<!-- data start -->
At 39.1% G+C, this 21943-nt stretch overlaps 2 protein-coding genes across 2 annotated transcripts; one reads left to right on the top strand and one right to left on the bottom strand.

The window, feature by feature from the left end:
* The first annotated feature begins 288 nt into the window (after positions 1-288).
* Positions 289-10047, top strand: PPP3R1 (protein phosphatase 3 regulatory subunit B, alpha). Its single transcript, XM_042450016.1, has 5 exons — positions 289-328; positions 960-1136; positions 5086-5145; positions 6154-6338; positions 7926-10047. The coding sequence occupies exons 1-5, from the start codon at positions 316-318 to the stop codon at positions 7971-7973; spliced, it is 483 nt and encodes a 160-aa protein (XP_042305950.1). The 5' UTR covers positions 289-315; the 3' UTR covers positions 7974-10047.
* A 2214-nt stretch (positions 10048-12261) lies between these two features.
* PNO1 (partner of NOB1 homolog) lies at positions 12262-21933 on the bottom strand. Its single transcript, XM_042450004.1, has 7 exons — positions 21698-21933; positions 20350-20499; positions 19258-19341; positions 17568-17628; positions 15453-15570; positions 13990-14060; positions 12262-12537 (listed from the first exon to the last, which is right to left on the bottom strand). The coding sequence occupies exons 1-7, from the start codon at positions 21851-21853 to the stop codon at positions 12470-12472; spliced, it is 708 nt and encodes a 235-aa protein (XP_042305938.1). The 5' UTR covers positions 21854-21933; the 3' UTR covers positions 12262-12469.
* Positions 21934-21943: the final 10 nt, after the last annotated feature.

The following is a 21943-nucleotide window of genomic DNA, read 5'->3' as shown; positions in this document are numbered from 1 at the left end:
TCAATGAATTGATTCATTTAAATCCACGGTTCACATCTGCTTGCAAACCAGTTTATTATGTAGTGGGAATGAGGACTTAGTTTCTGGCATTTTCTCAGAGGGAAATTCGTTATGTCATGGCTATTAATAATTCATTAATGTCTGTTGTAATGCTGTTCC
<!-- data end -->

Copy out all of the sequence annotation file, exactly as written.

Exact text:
At 39.1% G+C, this 21943-nt stretch overlaps 2 protein-coding genes across 2 annotated transcripts; one reads left to right on the top strand and one right to left on the bottom strand.

The window, feature by feature from the left end:
* The first annotated feature begins 288 nt into the window (after positions 1-288).
* Positions 289-10047, top strand: PPP3R1 (protein phosphatase 3 regulatory subunit B, alpha). Its single transcript, XM_042450016.1, has 5 exons — positions 289-328; positions 960-1136; positions 5086-5145; positions 6154-6338; positions 7926-10047. The coding sequence occupies exons 1-5, from the start codon at positions 316-318 to the stop codon at positions 7971-7973; spliced, it is 483 nt and encodes a 160-aa protein (XP_042305950.1). The 5' UTR covers positions 289-315; the 3' UTR covers positions 7974-10047.
* A 2214-nt stretch (positions 10048-12261) lies between these two features.
* PNO1 (partner of NOB1 homolog) lies at positions 12262-21933 on the bottom strand. Its single transcript, XM_042450004.1, has 7 exons — positions 21698-21933; positions 20350-20499; positions 19258-19341; positions 17568-17628; positions 15453-15570; positions 13990-14060; positions 12262-12537 (listed from the first exon to the last, which is right to left on the bottom strand). The coding sequence occupies exons 1-7, from the start codon at positions 21851-21853 to the stop codon at positions 12470-12472; spliced, it is 708 nt and encodes a 235-aa protein (XP_042305938.1). The 5' UTR covers positions 21854-21933; the 3' UTR covers positions 12262-12469.
* Positions 21934-21943: the final 10 nt, after the last annotated feature.

The following is a 21943-nucleotide window of genomic DNA, read 5'->3' as shown; positions in this document are numbered from 1 at the left end:
TCAATGAATTGATTCATTTAAATCCACGGTTCACATCTGCTTGCAAACCAGTTTATTATGTAGTGGGAATGAGGACTTAGTTTCTGGCATTTTCTCAGAGGGAAATTCGTTATGTCATGGCTATTAATAATTCATTAATGTCTGTTGTAATGCTGTTCC